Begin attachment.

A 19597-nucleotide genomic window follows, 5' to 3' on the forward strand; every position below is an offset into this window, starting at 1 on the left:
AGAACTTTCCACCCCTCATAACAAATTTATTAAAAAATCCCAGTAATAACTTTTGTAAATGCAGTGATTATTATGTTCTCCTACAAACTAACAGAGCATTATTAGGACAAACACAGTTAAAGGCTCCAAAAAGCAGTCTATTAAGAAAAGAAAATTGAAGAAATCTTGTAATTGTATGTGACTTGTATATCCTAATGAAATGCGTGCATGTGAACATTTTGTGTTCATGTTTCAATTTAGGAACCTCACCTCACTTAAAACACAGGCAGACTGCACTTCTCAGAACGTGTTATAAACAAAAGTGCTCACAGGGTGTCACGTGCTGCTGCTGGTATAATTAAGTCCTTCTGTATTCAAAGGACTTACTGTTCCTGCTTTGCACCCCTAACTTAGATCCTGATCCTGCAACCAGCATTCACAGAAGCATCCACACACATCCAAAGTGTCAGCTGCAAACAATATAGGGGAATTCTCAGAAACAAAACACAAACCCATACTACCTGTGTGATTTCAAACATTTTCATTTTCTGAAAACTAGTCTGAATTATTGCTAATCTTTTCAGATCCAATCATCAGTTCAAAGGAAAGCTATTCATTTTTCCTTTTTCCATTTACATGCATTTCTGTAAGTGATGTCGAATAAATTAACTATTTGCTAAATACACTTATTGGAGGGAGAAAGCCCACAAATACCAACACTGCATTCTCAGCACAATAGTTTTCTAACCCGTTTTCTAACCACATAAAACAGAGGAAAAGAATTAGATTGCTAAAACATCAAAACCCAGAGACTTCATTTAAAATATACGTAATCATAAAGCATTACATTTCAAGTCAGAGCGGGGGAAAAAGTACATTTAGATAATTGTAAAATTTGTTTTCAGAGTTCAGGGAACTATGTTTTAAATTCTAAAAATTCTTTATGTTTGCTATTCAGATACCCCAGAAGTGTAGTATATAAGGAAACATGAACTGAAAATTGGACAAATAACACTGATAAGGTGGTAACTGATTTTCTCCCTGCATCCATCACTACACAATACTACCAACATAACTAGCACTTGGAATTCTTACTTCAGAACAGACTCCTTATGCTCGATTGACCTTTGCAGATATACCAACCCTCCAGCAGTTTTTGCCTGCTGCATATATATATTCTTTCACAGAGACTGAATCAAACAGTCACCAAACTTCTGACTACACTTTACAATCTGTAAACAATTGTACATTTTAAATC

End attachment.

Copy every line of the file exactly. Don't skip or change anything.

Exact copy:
A 19597-nucleotide genomic window follows, 5' to 3' on the forward strand; every position below is an offset into this window, starting at 1 on the left:
AGAACTTTCCACCCCTCATAACAAATTTATTAAAAAATCCCAGTAATAACTTTTGTAAATGCAGTGATTATTATGTTCTCCTACAAACTAACAGAGCATTATTAGGACAAACACAGTTAAAGGCTCCAAAAAGCAGTCTATTAAGAAAAGAAAATTGAAGAAATCTTGTAATTGTATGTGACTTGTATATCCTAATGAAATGCGTGCATGTGAACATTTTGTGTTCATGTTTCAATTTAGGAACCTCACCTCACTTAAAACACAGGCAGACTGCACTTCTCAGAACGTGTTATAAACAAAAGTGCTCACAGGGTGTCACGTGCTGCTGCTGGTATAATTAAGTCCTTCTGTATTCAAAGGACTTACTGTTCCTGCTTTGCACCCCTAACTTAGATCCTGATCCTGCAACCAGCATTCACAGAAGCATCCACACACATCCAAAGTGTCAGCTGCAAACAATATAGGGGAATTCTCAGAAACAAAACACAAACCCATACTACCTGTGTGATTTCAAACATTTTCATTTTCTGAAAACTAGTCTGAATTATTGCTAATCTTTTCAGATCCAATCATCAGTTCAAAGGAAAGCTATTCATTTTTCCTTTTTCCATTTACATGCATTTCTGTAAGTGATGTCGAATAAATTAACTATTTGCTAAATACACTTATTGGAGGGAGAAAGCCCACAAATACCAACACTGCATTCTCAGCACAATAGTTTTCTAACCCGTTTTCTAACCACATAAAACAGAGGAAAAGAATTAGATTGCTAAAACATCAAAACCCAGAGACTTCATTTAAAATATACGTAATCATAAAGCATTACATTTCAAGTCAGAGCGGGGGAAAAAGTACATTTAGATAATTGTAAAATTTGTTTTCAGAGTTCAGGGAACTATGTTTTAAATTCTAAAAATTCTTTATGTTTGCTATTCAGATACCCCAGAAGTGTAGTATATAAGGAAACATGAACTGAAAATTGGACAAATAACACTGATAAGGTGGTAACTGATTTTCTCCCTGCATCCATCACTACACAATACTACCAACATAACTAGCACTTGGAATTCTTACTTCAGAACAGACTCCTTATGCTCGATTGACCTTTGCAGATATACCAACCCTCCAGCAGTTTTTGCCTGCTGCATATATATATTCTTTCACAGAGACTGAATCAAACAGTCACCAAACTTCTGACTACACTTTACAATCTGTAAACAATTGTACATTTTAAATC